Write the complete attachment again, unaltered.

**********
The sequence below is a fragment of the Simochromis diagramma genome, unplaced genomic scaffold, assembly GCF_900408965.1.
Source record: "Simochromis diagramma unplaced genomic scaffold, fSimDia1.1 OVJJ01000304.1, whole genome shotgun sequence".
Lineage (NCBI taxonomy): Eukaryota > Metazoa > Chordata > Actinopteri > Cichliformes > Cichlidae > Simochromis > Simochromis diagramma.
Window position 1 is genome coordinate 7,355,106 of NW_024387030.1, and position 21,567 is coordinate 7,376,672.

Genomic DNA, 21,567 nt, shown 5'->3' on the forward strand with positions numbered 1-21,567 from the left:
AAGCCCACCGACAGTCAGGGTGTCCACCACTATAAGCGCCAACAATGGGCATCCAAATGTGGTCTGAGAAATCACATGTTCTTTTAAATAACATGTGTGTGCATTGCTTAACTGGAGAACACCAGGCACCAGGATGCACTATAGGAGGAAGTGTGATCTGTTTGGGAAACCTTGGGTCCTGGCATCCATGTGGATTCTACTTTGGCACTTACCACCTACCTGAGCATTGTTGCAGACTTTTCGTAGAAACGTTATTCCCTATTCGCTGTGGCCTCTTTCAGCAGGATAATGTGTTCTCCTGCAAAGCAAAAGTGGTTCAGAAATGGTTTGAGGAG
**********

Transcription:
The sequence below is a fragment of the Simochromis diagramma genome, unplaced genomic scaffold, assembly GCF_900408965.1.
Source record: "Simochromis diagramma unplaced genomic scaffold, fSimDia1.1 OVJJ01000304.1, whole genome shotgun sequence".
Lineage (NCBI taxonomy): Eukaryota > Metazoa > Chordata > Actinopteri > Cichliformes > Cichlidae > Simochromis > Simochromis diagramma.
Window position 1 is genome coordinate 7,355,106 of NW_024387030.1, and position 21,567 is coordinate 7,376,672.

Genomic DNA, 21,567 nt, shown 5'->3' on the forward strand with positions numbered 1-21,567 from the left:
AAGCCCACCGACAGTCAGGGTGTCCACCACTATAAGCGCCAACAATGGGCATCCAAATGTGGTCTGAGAAATCACATGTTCTTTTAAATAACATGTGTGTGCATTGCTTAACTGGAGAACACCAGGCACCAGGATGCACTATAGGAGGAAGTGTGATCTGTTTGGGAAACCTTGGGTCCTGGCATCCATGTGGATTCTACTTTGGCACTTACCACCTACCTGAGCATTGTTGCAGACTTTTCGTAGAAACGTTATTCCCTATTCGCTGTGGCCTCTTTCAGCAGGATAATGTGTTCTCCTGCAAAGCAAAAGTGGTTCAGAAATGGTTTGAGGAG